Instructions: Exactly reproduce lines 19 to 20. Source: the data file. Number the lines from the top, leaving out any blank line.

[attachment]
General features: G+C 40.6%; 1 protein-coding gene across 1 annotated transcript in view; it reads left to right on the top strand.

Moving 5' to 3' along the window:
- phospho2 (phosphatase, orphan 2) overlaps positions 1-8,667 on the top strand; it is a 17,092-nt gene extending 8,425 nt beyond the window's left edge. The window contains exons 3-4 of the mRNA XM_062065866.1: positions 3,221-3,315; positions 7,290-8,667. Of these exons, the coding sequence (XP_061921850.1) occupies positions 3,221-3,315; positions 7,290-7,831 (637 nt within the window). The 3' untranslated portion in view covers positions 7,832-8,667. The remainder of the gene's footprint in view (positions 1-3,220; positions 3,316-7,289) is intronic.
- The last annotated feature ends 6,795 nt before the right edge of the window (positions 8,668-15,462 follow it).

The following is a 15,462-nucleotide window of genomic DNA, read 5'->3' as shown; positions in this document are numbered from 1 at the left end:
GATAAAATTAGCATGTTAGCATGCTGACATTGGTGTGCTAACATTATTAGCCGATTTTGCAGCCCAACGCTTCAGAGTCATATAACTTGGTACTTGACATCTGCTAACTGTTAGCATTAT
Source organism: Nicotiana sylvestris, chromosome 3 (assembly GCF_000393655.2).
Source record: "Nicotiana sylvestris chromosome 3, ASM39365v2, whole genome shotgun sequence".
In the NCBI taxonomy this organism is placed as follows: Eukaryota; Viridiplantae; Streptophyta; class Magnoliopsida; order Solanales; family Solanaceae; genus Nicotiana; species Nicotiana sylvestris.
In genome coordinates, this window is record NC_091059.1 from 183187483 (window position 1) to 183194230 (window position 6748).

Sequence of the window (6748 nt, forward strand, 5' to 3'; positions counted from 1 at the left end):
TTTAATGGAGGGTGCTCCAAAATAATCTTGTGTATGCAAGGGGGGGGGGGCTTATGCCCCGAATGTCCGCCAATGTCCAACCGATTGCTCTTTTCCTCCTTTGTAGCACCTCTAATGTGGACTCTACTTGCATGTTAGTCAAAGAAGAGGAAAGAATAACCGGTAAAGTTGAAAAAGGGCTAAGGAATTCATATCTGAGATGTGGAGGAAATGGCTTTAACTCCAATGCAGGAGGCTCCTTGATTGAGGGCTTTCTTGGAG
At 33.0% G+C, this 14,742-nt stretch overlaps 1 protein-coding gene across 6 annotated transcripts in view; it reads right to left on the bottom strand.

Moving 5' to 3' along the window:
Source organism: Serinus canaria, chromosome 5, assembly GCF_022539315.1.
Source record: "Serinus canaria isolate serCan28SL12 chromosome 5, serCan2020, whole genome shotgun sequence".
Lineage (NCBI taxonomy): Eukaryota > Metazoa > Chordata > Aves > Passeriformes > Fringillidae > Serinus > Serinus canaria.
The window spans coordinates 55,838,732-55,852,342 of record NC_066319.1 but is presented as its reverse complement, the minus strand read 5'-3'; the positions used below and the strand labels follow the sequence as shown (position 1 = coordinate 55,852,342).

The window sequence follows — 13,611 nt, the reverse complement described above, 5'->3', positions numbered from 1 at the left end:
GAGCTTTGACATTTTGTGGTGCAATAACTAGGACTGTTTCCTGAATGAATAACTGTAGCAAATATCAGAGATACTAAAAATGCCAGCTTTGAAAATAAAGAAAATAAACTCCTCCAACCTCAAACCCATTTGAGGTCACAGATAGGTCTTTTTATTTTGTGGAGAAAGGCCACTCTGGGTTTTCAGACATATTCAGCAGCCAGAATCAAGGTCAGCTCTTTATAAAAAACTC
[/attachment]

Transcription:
The window sequence follows — 13,611 nt, the reverse complement described above, 5'->3', positions numbered from 1 at the left end:
GAGCTTTGACATTTTGTGGTGCAATAACTAGGACTGTTTCCTGAATGAATAACTGTAGCAAATATCAGAGATACTAAAAATGCCAGCTTTGAAAATAAAGAAAATAAACTCCTCCAACCTCAAACCCATTTGAGGTCACAGATAGGTCTTTTTATTTTGTGGAGAAAGGCCACTCTGGGTTTTCAGACATATTCAGCAGCCAGAATCAAGGTCAGCTCTTTATAAAAAACTC